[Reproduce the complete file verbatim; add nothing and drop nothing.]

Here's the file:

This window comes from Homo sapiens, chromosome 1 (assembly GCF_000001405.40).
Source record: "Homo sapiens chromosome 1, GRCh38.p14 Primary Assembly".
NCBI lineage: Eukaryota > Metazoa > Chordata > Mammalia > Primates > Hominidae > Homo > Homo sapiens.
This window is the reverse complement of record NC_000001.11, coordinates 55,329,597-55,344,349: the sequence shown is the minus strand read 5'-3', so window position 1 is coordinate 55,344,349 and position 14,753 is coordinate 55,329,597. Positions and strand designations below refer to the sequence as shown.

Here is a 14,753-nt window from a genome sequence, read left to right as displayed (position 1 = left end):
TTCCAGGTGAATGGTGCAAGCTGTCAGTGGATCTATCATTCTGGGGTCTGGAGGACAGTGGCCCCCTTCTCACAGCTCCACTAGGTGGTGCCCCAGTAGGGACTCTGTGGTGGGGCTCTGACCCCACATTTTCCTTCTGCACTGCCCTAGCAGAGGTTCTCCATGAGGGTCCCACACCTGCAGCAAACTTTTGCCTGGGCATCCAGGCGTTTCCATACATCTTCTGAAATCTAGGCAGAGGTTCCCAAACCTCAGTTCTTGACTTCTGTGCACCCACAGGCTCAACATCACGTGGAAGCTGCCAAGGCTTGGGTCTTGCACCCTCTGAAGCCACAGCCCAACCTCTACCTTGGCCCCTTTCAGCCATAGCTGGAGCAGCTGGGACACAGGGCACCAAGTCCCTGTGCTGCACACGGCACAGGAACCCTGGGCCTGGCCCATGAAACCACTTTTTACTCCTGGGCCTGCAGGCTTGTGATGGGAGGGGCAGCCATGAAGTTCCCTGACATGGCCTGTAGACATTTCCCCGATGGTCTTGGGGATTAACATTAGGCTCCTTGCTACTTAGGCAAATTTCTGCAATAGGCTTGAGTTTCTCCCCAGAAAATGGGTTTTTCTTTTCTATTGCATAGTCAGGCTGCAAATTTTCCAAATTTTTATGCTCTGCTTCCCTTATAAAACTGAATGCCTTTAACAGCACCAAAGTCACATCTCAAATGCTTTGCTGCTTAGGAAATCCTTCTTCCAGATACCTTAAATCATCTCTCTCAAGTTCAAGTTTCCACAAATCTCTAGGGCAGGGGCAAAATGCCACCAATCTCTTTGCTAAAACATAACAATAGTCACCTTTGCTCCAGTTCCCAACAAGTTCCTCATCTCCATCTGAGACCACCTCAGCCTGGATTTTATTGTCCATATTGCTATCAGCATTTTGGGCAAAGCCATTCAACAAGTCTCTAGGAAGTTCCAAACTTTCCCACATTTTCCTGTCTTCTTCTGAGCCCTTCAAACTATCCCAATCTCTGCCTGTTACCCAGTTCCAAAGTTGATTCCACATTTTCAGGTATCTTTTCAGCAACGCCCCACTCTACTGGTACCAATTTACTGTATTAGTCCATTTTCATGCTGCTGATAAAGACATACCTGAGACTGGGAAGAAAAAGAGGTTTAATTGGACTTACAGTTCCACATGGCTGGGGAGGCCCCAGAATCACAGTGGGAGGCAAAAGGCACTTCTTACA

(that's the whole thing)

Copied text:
This window comes from Homo sapiens, chromosome 1 (assembly GCF_000001405.40).
Source record: "Homo sapiens chromosome 1, GRCh38.p14 Primary Assembly".
NCBI lineage: Eukaryota > Metazoa > Chordata > Mammalia > Primates > Hominidae > Homo > Homo sapiens.
This window is the reverse complement of record NC_000001.11, coordinates 55,329,597-55,344,349: the sequence shown is the minus strand read 5'-3', so window position 1 is coordinate 55,344,349 and position 14,753 is coordinate 55,329,597. Positions and strand designations below refer to the sequence as shown.

Here is a 14,753-nt window from a genome sequence, read left to right as displayed (position 1 = left end):
TTCCAGGTGAATGGTGCAAGCTGTCAGTGGATCTATCATTCTGGGGTCTGGAGGACAGTGGCCCCCTTCTCACAGCTCCACTAGGTGGTGCCCCAGTAGGGACTCTGTGGTGGGGCTCTGACCCCACATTTTCCTTCTGCACTGCCCTAGCAGAGGTTCTCCATGAGGGTCCCACACCTGCAGCAAACTTTTGCCTGGGCATCCAGGCGTTTCCATACATCTTCTGAAATCTAGGCAGAGGTTCCCAAACCTCAGTTCTTGACTTCTGTGCACCCACAGGCTCAACATCACGTGGAAGCTGCCAAGGCTTGGGTCTTGCACCCTCTGAAGCCACAGCCCAACCTCTACCTTGGCCCCTTTCAGCCATAGCTGGAGCAGCTGGGACACAGGGCACCAAGTCCCTGTGCTGCACACGGCACAGGAACCCTGGGCCTGGCCCATGAAACCACTTTTTACTCCTGGGCCTGCAGGCTTGTGATGGGAGGGGCAGCCATGAAGTTCCCTGACATGGCCTGTAGACATTTCCCCGATGGTCTTGGGGATTAACATTAGGCTCCTTGCTACTTAGGCAAATTTCTGCAATAGGCTTGAGTTTCTCCCCAGAAAATGGGTTTTTCTTTTCTATTGCATAGTCAGGCTGCAAATTTTCCAAATTTTTATGCTCTGCTTCCCTTATAAAACTGAATGCCTTTAACAGCACCAAAGTCACATCTCAAATGCTTTGCTGCTTAGGAAATCCTTCTTCCAGATACCTTAAATCATCTCTCTCAAGTTCAAGTTTCCACAAATCTCTAGGGCAGGGGCAAAATGCCACCAATCTCTTTGCTAAAACATAACAATAGTCACCTTTGCTCCAGTTCCCAACAAGTTCCTCATCTCCATCTGAGACCACCTCAGCCTGGATTTTATTGTCCATATTGCTATCAGCATTTTGGGCAAAGCCATTCAACAAGTCTCTAGGAAGTTCCAAACTTTCCCACATTTTCCTGTCTTCTTCTGAGCCCTTCAAACTATCCCAATCTCTGCCTGTTACCCAGTTCCAAAGTTGATTCCACATTTTCAGGTATCTTTTCAGCAACGCCCCACTCTACTGGTACCAATTTACTGTATTAGTCCATTTTCATGCTGCTGATAAAGACATACCTGAGACTGGGAAGAAAAAGAGGTTTAATTGGACTTACAGTTCCACATGGCTGGGGAGGCCCCAGAATCACAGTGGGAGGCAAAAGGCACTTCTTACA